As artists we are inspired, and then we are compelled to create. Over a year ago my approach to photography evolved when I was introduced to the work of Shannon Sewell. After hosting a workshop with her, and through trial and error on my own, I learned the life-cycle of a styled shoot. Here are a few things I consider once I decide to go ahead with a concept.
Knowing I’m about to spend hours on a project, I have to have a good reason to make it all worthwhile. I love planning, shooting, editing, and looking at the story-like images that are created from a themed shoot. So really if nothing happened with the images from there, I would consider it a win. With the circus shoot, however, I knew I wanted to try my hand at getting published online. This objective was the force that made me put in the necessary time and energy to make it exactly how I envisioned.
Identifying an objective, and evaluating it throughout the process, also helps me decide what is useful stress and what is just distracting stress. For example, for this shoot I found myself getting side-tracked by the backdrop… should it be a tent, an arena, garlands, lights, what if I didn’t do a backdrop at all, should I sew one or buy one… and on it went. It gave me such a creative block that the backdrop almost derailed the whole shoot. I had to keep reminding myself that I wanted the outcome to be an identifiable nod to the circus without taking it too literally. So I threw out overly complicated options while still getting the structure and color pop that I wanted.
Regardless of the size of each project, planning is crucial. It’s also one of my favorite parts of the creative process. I’m not exactly a control freak, but I’m also not a person who loves surprises… like “Surprise! Wardrobe doesn’t fit.”, or “Surprise! Model A’s mom doesn’t want her images shown online.” I know things will come up that I can’t control, like “Surprise! I accidentally had my assistant set up the backdrop on top of poison ivy.” (eh-hem… true story), so it’s very important that I anticipate the things I can control.
I keep a checklist to make sure everything goes as smoothly as possible. My checklist varies depending on the needs of each shoot, but here’s how it looked for this project…
– Models: how many, what age, where to get them, how will they be compensated
– Model Releases: Get them signed. Period.
– Hair and Makeup: who will do it, what styles for which look, which models have a hair and skin profile to match the desired look, hair accessories needed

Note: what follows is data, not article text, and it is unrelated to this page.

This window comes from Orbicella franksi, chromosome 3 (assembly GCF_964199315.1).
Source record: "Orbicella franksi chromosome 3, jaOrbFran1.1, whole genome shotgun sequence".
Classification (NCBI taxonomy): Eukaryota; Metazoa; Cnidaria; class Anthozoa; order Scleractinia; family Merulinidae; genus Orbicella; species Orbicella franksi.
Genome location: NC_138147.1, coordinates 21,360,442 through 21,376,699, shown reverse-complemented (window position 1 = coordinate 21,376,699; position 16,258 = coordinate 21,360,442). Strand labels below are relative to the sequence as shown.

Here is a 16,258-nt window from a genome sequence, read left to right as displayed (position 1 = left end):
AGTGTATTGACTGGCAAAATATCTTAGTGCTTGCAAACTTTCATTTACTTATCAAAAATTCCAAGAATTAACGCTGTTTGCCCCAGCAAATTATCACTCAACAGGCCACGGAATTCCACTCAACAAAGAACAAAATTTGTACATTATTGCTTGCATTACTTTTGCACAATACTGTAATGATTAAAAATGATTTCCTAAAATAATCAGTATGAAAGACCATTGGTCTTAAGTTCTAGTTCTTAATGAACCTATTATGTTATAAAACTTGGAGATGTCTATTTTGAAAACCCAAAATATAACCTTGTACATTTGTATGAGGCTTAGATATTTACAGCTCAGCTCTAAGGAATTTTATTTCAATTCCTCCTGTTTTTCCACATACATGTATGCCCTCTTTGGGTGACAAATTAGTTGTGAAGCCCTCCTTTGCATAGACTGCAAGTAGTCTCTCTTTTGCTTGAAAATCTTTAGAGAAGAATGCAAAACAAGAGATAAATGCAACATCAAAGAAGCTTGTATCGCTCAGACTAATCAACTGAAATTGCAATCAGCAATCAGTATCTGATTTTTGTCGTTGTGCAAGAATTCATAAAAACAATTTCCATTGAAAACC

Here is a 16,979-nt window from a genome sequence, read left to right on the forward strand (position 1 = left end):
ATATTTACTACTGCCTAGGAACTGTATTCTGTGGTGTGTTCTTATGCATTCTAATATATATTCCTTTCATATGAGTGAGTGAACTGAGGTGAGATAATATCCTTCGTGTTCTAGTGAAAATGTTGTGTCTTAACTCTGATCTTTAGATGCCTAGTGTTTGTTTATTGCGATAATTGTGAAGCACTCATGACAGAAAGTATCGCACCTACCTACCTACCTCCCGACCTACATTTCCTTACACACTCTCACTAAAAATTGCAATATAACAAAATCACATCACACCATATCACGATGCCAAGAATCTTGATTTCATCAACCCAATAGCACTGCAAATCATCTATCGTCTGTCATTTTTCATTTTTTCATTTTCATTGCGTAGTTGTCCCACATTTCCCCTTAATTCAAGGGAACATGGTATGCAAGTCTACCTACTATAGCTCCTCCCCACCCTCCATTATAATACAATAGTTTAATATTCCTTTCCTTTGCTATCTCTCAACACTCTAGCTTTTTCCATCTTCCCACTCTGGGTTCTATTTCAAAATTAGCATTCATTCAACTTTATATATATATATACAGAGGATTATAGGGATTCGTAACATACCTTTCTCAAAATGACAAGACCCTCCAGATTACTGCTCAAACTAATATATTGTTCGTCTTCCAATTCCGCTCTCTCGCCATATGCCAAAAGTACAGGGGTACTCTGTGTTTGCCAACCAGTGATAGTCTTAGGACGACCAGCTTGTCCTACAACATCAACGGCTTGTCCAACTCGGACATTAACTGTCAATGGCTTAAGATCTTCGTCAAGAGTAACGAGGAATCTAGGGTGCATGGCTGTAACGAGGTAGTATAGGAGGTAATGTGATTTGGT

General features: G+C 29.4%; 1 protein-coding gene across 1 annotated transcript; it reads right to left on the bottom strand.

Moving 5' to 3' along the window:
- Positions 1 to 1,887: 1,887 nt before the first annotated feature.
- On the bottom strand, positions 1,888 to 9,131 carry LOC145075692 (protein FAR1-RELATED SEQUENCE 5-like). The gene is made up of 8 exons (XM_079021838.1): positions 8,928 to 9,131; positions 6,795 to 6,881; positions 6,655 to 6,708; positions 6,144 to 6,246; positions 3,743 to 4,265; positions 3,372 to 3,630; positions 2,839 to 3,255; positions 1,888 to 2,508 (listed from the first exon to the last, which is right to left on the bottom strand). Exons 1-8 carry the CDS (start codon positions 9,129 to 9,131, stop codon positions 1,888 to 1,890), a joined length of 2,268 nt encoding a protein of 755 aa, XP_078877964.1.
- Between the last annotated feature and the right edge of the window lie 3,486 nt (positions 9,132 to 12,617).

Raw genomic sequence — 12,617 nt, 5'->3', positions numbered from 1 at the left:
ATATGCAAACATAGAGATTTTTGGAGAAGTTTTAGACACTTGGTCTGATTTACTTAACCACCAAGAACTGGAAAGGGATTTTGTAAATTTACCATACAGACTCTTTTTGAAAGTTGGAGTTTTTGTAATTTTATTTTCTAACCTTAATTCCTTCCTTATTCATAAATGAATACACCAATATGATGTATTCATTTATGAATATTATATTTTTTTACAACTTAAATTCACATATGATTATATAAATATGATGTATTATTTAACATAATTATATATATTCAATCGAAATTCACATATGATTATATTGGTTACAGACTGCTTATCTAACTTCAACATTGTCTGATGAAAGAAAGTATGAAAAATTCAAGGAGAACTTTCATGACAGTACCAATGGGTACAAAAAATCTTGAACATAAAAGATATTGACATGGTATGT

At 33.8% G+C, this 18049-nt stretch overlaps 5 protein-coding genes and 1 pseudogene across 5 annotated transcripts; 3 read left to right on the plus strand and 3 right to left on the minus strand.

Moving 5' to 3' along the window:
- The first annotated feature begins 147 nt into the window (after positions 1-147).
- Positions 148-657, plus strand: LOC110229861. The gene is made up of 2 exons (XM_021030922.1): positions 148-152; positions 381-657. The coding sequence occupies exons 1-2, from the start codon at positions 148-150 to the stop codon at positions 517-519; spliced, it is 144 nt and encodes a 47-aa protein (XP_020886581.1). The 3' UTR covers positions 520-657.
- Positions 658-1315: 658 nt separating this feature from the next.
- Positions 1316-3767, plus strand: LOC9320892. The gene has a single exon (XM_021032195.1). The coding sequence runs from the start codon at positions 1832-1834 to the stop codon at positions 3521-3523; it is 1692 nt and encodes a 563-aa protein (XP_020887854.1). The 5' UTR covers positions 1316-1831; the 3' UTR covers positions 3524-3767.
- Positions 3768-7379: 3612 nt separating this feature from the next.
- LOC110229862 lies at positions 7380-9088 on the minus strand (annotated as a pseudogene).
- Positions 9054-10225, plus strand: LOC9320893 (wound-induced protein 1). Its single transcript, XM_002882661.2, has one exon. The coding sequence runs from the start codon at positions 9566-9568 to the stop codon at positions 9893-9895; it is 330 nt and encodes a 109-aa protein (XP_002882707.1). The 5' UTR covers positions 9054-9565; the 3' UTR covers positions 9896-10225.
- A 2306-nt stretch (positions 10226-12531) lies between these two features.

– Wardrobe: accessories, shoes and clothing (in this case a combination of dance costumes, items from my closet and the girls’ closets, and a contribution from Lillipops Designs)
– Props: details support the theme, added visual interest, aids posing, where to get them
– Location: what will the light be like when we shoot, is it easy to get models there, is it right for the theme
– Timeline: coordinate multiple models to arrive at staggered times, what will the light be
like when we shoot
– Grab Bag: contains “floating” accessories in case I decide an outfit needs something else, safety pins, pretty much anything that might come in handy
– Print: list of models and their looks (make copies so the makeup artist, moms and anyone else assisting don’t have to hunt me down with questions), directions to the location, timeline to keep us all on track, notes to myself about specific angles or lighting or poses I want to use
– Treats: because food and drinks make everything more fun
Most of the time I can figure out anything with the help of search engines and a hot glue gun. And then there is hair and makeup… and then I’m kind of stuck. The fact is great hair and makeup makes models look better, post-processing easier, and is a key element in completing certain themes. Thank goodness I met Courtney Peters, a hair and makeup artist with mad skills and a need for portfolio images for her upcoming website. I sent her the “character” information, along with model specifics, but ultimately I left the creativity and execution to her.
My style of photography emphasizes details. Which is another reason I rely on assistance for large shoots such as this one. On the day of a shoot there are a lot of random details I don’t want to miss. Props need to be moved to the location, model releases need to be signed, outfits need to be put together in a specific way… you get the idea. These are all things that, when added up, can drain me and affect the quality of my work when it’s time to shoot. My friend Cortnie was a great help in taking care of loose ends during the circus shoot and problem-solving some of the planning. She also chatted with the models and their moms so that I could focus on my own thoughts.
Collaboration with other creative people can offer perspective and insight that give your project depth. It’s also a way to spread the burden of coming up with all the ideas, props, plans, and work by yourself. But for me, the biggest reason to collaborate is that the whole process is more fun. Don’t be afraid to reach out to stylists, vendors, designers, and other photographers.
Themed shoots require extra work coordinating a lot of moving parts. After the circus shoot I was exhausted… and maybe not-so-fresh after hours in the heat and humidity. So I thought when I walked in the door after the shoot I would be ready for a break. Instead my mind was enthralled and working on my next ideas.
What are you compelled to create? Today we would love to hear some of your ideas.
Image and words courtesy of Laurel Hogge of Laurel Photography. For more about Laurel and to see the other images from the circus shoot visit her website.
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